Secret Avengers #25

"Secret Avengers" #25 is a very packed finale, of sorts, to this initial arc from Rick Remender and Gabriel Hardman. There are no hard conclusions here but there is a pause for some respite and a seed is left to be used further along. The break up for the "Avengers Vs. X-Men" tie-in issues will give the breathing room necessary for these developments to have weight down the road.

This team is very large. There are seven credited members on the title page, as well as a return from another. That's a lot of character to juggle, but Remender works hard to ensure each person get a moment, at least, to shine. Beast is hardest done by but it is nice to see major moments for Valkyrie and Jim Hammond, the original Human Torch. He has been the break out addition to the team and a great partner in scenes with Captain Britain. It is nice to read a team book that 100% feels like a team book. Every character is here for a reason.

It is astounding in all the right ways how dense Remender is able to make this book. It almost feels like reading an older comic in that the pages are stacked and the narrative delivered for one month is bountiful. Remender isn't interested in dropping a few splash pages worth of pithy moments; he's here to tell a story and make us care about both the characters and their actions. Reading "Secret Avengers" #25 feels like an afternoon's worth of story. It's nice to get what feels like an appropriate amount of time out of the investment of this book.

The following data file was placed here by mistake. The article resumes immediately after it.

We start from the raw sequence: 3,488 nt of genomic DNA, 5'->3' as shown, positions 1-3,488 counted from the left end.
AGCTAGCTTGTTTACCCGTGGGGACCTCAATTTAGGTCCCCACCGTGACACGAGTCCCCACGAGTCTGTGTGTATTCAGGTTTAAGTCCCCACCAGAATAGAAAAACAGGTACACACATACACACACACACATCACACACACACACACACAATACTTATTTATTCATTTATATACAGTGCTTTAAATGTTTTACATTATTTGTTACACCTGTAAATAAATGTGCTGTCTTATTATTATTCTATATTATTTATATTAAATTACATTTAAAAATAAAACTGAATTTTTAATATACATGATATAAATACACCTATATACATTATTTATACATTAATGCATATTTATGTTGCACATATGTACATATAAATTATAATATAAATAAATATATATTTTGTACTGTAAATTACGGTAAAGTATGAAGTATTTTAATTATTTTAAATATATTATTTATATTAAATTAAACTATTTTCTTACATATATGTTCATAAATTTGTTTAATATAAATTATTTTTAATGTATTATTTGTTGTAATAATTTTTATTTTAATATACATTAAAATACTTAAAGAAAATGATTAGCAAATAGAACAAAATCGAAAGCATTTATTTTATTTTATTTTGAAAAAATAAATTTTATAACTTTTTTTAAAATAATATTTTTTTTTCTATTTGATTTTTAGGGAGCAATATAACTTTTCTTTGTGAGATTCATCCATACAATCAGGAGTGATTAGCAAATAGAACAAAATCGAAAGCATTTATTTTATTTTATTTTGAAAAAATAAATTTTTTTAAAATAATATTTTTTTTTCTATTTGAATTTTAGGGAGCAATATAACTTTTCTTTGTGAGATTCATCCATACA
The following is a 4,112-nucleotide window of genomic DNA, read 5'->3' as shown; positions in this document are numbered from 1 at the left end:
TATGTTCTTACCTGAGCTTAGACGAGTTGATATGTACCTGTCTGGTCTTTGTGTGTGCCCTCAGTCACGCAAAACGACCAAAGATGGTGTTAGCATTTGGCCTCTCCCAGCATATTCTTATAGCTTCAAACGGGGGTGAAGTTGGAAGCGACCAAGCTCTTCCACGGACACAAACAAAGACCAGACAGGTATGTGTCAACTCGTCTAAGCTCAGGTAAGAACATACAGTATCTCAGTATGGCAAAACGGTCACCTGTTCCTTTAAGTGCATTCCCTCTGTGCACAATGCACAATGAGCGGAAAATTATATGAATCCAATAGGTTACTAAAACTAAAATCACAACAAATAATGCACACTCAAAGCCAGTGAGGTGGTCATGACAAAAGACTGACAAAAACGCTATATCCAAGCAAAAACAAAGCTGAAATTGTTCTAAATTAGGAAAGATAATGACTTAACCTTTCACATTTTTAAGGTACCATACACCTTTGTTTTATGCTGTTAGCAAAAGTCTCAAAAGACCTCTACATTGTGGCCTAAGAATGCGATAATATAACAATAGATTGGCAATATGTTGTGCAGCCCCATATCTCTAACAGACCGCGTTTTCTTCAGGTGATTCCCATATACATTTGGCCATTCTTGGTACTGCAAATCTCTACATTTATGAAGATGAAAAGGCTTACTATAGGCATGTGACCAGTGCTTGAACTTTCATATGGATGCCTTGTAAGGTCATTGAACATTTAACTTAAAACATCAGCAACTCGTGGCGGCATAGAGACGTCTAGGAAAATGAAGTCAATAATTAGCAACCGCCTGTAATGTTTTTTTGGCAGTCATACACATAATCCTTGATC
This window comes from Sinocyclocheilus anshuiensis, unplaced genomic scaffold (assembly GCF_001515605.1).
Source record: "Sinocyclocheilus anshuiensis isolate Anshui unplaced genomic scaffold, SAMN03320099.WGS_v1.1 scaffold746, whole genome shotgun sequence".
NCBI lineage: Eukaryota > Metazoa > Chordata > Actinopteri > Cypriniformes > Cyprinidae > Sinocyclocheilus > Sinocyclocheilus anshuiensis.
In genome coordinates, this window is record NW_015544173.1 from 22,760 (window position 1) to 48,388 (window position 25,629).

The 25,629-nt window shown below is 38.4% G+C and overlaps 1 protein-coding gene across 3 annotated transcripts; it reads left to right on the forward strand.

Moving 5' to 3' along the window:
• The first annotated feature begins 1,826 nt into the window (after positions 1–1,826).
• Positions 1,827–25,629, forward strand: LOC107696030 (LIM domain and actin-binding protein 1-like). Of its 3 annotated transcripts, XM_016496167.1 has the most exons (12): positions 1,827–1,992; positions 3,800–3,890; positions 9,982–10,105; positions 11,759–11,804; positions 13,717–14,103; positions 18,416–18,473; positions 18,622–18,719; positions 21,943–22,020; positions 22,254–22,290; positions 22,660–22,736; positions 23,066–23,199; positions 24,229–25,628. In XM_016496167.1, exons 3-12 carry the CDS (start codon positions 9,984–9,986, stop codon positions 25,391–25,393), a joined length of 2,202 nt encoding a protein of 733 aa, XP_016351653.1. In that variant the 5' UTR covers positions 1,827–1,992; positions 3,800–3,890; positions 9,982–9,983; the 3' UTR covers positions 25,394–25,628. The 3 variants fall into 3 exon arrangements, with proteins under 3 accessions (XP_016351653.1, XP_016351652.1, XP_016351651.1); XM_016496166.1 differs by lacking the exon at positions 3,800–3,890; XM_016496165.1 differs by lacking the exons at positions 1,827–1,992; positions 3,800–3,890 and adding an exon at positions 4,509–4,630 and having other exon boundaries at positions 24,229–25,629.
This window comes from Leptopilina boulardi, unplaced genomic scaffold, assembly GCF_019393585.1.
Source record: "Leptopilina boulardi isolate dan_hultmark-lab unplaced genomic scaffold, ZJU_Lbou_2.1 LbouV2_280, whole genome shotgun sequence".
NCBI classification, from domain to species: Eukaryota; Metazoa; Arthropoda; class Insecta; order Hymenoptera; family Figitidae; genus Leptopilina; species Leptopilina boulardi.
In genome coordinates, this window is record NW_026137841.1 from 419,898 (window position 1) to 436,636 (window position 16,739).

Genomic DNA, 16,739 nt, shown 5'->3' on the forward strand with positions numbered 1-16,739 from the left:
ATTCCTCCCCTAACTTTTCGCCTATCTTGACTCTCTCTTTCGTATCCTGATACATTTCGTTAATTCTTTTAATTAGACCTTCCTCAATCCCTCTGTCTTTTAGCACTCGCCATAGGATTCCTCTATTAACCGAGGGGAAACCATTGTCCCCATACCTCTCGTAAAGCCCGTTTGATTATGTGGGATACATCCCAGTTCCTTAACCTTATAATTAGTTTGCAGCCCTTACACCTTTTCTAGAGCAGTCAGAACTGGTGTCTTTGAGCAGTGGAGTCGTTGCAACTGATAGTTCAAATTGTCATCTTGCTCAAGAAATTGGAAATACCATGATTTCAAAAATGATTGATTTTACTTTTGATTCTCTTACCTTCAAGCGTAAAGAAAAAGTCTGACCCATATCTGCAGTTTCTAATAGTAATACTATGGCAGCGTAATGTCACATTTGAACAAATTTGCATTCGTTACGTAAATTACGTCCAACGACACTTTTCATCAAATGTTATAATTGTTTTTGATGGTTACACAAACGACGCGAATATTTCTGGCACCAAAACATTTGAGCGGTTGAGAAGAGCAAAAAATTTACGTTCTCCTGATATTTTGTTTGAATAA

There are twists and turns for these Avengers and the reader needs to keep up. The new villains have been introduced and hit the ground running. By not pandering to the lowest denominator, the story is then given room to breathe and here it pants along like a marathon runner in the final stage. Remender is writing a long haul story with great rewards for initial investment. He certainly proved himself on "Uncanny X-Force" and this title is right behind it in scope of ideas and density of narrative.

Gabriel Hardman's art makes this book feel like a '50s science fiction comic. This is apt as the Secret Avengers are dealing with a robotic alliance of villains. The storytelling is very modern in places but the style and tone are almost retro. When you see Hardman's Human Torch you understand this android is old machinery. Bettie Breitweiser's colors are the right match of old school feel with a modern sensibility. This is not a superhero style and that actually matches the fact this isn't a superhero story, this is science fiction pulp at its best.

The only way "Secret Avengers" could be delivered more aptly would be if it was in dime store paperbacks next to Doc Savage. Your favorite B-list Marvel superheroes are all gathered for a strange tale with gorgeous art. This is a niche title and also one of the best in what it delivers. If you want a rich slathering of ideas across character moments then this is the cape title for you.

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